"I would say that the most important thing you can do is to ground yourself in the ideas and values of the American Revolution. And that is a vision that goes beyond economics and politics. It's also a moral vision, grounded in the reverence and faith of those who believed that with God's help they could create a free and democratic nation. They designed a system of limited government that, in John Adams' words, was suited only to a religious people such as ours. Our Founding Fathers were the descendents of the Pilgrims -- men and women who came to America seeking freedom of worship -- who prospered here and offered a prayer of thanksgiving, something we've continued to do each year."
"Where you are right now doesn't have to determine where you'll end up. No one's written your destiny for you. Here in America, you write your own destiny. You make your own future."
5. Here is a slightly tougher one (just slightly):
"And we're entering one of the most exciting times in history, a time of unlimited possibilities, bounded only by the size of your imagination, the depth of your heart, and the character of your courage. More than two centuries of American history -- the contributions of the millions of people who have come before us have been given to us as our birthright. All we can do to earn what we've received is to dream large dreams, to live lives of kindness, and to keep faith with the unfinished vision of the greatness and wonder of America."
"That's why today, I'm calling on each of you to set your own goals for your education -- and to do everything you can to meet them. Your goal can be something as simple as doing all your homework, paying attention in class, or spending time each day reading a book. Maybe you'll decide to get involved in an extracurricular activity, or volunteer in your community. Maybe you'll decide to stand up for kids who are being teased or bullied because of who they are or how they look, because you believe, like I do, that all kids deserve a safe environment to study and learn. Maybe you'll decide to take better care of yourself so you can be more ready to learn."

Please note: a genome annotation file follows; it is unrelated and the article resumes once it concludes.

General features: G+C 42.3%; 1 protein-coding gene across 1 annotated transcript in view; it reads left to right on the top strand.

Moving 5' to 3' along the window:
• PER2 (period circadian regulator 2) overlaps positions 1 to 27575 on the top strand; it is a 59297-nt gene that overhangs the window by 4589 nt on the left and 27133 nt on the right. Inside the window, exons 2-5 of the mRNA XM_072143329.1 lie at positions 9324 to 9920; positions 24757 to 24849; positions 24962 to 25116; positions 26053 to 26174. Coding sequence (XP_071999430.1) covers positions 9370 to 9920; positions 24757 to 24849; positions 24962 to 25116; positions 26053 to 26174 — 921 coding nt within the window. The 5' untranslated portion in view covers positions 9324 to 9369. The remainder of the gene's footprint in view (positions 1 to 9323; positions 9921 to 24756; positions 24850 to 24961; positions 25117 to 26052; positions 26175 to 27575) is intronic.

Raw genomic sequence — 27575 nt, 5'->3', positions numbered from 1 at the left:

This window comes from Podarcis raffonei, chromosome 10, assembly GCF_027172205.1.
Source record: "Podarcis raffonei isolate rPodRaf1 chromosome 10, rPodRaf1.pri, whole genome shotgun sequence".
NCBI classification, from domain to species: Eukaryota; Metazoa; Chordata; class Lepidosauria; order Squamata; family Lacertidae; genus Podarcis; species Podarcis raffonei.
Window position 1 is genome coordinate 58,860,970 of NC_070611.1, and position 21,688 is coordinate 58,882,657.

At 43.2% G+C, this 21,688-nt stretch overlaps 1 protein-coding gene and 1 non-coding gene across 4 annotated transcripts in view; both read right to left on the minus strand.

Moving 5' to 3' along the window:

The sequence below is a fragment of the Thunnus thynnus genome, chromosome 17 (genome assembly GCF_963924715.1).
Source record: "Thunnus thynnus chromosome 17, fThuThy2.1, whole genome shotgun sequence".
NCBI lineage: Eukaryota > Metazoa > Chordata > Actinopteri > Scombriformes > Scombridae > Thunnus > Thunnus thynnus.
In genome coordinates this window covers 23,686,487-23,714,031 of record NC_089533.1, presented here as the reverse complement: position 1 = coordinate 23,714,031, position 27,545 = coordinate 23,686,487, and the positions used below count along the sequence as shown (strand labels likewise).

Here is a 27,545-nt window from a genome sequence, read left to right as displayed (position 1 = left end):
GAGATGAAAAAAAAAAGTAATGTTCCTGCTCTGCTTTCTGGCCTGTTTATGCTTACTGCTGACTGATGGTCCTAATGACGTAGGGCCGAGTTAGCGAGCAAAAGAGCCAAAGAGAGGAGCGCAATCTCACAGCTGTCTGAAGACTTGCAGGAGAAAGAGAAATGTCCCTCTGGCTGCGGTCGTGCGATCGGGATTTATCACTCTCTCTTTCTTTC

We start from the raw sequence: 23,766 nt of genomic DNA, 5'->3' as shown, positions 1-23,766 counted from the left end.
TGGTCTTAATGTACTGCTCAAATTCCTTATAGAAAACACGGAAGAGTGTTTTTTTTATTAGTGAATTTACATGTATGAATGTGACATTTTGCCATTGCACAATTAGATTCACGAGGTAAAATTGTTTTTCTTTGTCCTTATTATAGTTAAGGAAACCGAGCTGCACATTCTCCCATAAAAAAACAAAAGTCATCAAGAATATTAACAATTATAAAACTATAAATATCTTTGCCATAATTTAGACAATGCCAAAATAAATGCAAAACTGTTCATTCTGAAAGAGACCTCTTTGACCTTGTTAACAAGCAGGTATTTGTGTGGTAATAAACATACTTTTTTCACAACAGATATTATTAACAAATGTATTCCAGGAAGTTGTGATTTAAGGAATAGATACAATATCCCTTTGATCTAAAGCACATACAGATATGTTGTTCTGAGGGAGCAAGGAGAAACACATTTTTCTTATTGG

6. A tough one:
"We lead the world in Nobel Prizes for science, and virtually all of the most important developments in computers, communications, and biotechnology have been made in the United States. ... Other countries may try to copy what we do, but as the rate of progress accelerates, our leadership will become even greater. And these are the technologies that in your lifetime will change the way people all over the world live and change things for the better."
"So today, I want to ask you, what's your contribution going to be? What problems are you going to solve? What discoveries will you make? What will a president who comes here in twenty or fifty or one hundred years say about what all of you did for this country?"